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Original Research ARTICLE

Front. Oncol., 02 September 2020 | https://doi.org/10.3389/fonc.2020.01770

Identification of Immune-Related Cells and Genes in Tumor Microenvironment of Clear Cell Renal Cell Carcinoma

Bowen Du, Yulin Zhou, Xiaoming Yi, Tangliang Zhao, Chaopeng Tang, Tianyi Shen, Kai Zhou, Huixian Wei, Song Xu*, Jie Dong*, Le Qu*, Haowei He* and Wenquan Zhou*
  • Department of Urology, Jinling Hospital, Medical School, Nanjing University, Nanjing, China

Clear cell renal cell carcinoma (ccRCC) is one of the most common tumors in the urinary system. Progression in immunotherapy has provided novel options for the ccRCC treatment. However, the understanding of the ccRCC microenvironment and the potential therapeutic targets in the microenvironment is still unclear. Here, we analyzed the gene expression profile of ccRCC tumors from the Cancer Genome Atlas (TCGA) and calculated the abundance ratios of immune cells for each sample. Then, seven types of immune cells were found to be correlated to overall survival, and 3863 immune-related genes were identified by analyzing differentially expressed genes. We also found that the function of immune-related genes was mainly focused on ligand-receptor binding and signaling pathway transductions. Additionally, we identified 13 hub genes by analyzing the protein-protein interaction network, and seven of them are related to overall survival. Our study not only expands the understanding of fundamental biological features of microenvironment but also provides potential therapeutic targets.

Introduction

Kidney cancer is one of the most common cancer in the world (1). Renal cell carcinoma (RCC) accounts for 85–90% of kidney cancer, while clear cell renal cell carcinoma (ccRCC) accounts for about 70–75% of RCC (26). ccRCC is frequently characterized by the von Hippel Lindau (VHL) tumor suppressor gene lose or inactivation, which leads to the overexpression of the hypoxia-inducible factor-2α (HIF2α), vascular endothelial growth factor (VEGF), and their downstream kinases (79). Multiple tyrosine kinase inhibitors (TKIs) have been developed as novel therapies (10), but the 5-year overall survival rate for advanced ccRCC remains under 30% (11, 12). Thus, it is necessary to develop novel therapies for ccRCC treatment.

The tumor microenvironment has been increasingly studied in the field of cancer immunotherapy in recent years. The tumor microenvironment is the non-cancerous cells and molecules surrounding the tumor cells, which consist of immune cells, blood vessels, adipocytes, mesenchymal stem cells, cancer-associated fibroblasts, and extracellular matrix (13, 14). The tumor microenvironment significantly influences therapeutic response and clinical outcomes through multiple signaling pathways (15). Thus, a better understanding of tumor microenvironment may help us develop novel therapies for ccRCC treatments.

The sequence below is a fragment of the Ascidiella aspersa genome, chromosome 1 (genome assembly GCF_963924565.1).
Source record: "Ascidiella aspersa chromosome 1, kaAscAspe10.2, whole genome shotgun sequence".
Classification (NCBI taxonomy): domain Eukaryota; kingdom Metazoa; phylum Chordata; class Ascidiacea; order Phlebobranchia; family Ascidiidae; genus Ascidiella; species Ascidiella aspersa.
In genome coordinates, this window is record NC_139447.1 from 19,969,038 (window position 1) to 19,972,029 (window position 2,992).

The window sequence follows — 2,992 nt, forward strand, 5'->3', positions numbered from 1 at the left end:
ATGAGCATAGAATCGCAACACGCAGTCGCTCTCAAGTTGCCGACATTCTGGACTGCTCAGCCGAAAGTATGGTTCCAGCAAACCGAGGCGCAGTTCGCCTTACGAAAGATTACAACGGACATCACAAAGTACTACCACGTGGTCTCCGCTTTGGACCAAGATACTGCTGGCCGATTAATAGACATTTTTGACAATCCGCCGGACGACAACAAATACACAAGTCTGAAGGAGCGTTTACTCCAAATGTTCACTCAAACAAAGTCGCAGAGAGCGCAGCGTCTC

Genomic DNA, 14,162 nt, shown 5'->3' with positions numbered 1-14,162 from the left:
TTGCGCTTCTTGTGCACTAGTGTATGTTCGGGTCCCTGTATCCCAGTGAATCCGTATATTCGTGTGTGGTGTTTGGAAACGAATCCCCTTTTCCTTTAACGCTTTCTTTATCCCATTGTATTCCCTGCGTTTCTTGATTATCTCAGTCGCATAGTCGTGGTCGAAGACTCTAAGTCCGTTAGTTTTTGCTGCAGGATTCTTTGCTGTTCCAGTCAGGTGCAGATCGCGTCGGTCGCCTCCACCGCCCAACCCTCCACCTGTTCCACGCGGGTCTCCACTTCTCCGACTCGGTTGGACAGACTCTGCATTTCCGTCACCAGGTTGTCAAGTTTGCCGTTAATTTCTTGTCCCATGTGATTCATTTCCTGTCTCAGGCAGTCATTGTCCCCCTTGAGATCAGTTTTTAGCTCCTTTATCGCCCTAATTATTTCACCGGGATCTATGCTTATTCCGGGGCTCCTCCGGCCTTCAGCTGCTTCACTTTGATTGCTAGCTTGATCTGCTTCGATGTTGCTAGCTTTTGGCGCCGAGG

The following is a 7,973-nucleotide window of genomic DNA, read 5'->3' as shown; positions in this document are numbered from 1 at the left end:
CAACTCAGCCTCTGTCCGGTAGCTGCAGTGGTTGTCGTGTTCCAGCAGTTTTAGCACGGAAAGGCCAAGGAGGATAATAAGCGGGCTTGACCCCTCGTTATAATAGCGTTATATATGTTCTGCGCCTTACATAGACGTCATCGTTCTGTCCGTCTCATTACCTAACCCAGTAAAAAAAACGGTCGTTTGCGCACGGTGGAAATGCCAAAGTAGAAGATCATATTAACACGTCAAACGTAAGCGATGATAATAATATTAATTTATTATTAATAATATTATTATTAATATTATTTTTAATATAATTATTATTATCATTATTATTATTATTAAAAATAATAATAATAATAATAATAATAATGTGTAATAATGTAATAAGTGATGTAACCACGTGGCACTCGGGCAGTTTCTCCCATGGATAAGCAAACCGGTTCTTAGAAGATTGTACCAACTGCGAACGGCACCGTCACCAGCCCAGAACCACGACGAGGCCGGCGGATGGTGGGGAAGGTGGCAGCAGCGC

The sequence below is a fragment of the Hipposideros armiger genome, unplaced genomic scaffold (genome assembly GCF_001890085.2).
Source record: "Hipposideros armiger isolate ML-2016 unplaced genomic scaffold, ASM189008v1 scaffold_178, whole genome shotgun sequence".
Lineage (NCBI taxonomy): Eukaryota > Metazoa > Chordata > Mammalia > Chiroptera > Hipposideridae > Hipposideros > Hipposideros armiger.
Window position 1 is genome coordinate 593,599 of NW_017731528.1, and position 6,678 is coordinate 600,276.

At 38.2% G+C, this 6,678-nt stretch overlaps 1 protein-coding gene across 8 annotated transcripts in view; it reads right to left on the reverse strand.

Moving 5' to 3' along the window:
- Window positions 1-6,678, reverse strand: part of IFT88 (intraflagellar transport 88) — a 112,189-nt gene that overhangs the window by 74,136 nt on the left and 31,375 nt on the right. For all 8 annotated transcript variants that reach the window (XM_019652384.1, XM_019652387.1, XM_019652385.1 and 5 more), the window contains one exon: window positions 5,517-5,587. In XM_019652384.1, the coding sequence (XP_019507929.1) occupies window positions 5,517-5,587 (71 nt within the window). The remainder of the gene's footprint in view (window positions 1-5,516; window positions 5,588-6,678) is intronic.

To explore the immune microenvironment component in the ccRCC tumor and its interaction with the tumor cells, we first screened the survival-related immune cells in the ccRCC microenvironment. Then, we identified the immune-cell-specific genes by analyzing differentially expressed genes. To study the biological function of the immune-specific genes, we also enriched those genes in the Kyoto Encyclopedia of Genes and Genomes (KEGG), and Reactome pathways. Finally, we identified 13 hub genes by studying protein-protein interaction (PPI) networks and found seven genes correlated to overall survival. Our study not only revealed the biological features of the ccRCC microenvironment but also provided a novel view of ccRCC therapies.

Materials and Methods

Samples and Data Process

We selected 530 ccRCC patients from the Cancer Genome Atlas (TCGA) dataset and excluded 11 patients owing to the incomplete clinical data. The raw count data were downloaded from the TCGA website1. The transcripts per million (TPM) values were calculated with R software as the mRNA level of each gene. The clinical data were downloaded from the cbioportal website2 and summarized in Table 1.

TABLE 1
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Table 1. Patient clinical characteristics of The Cancer Genome Atlas cohort.

Identification of Survival-Related Immune Cells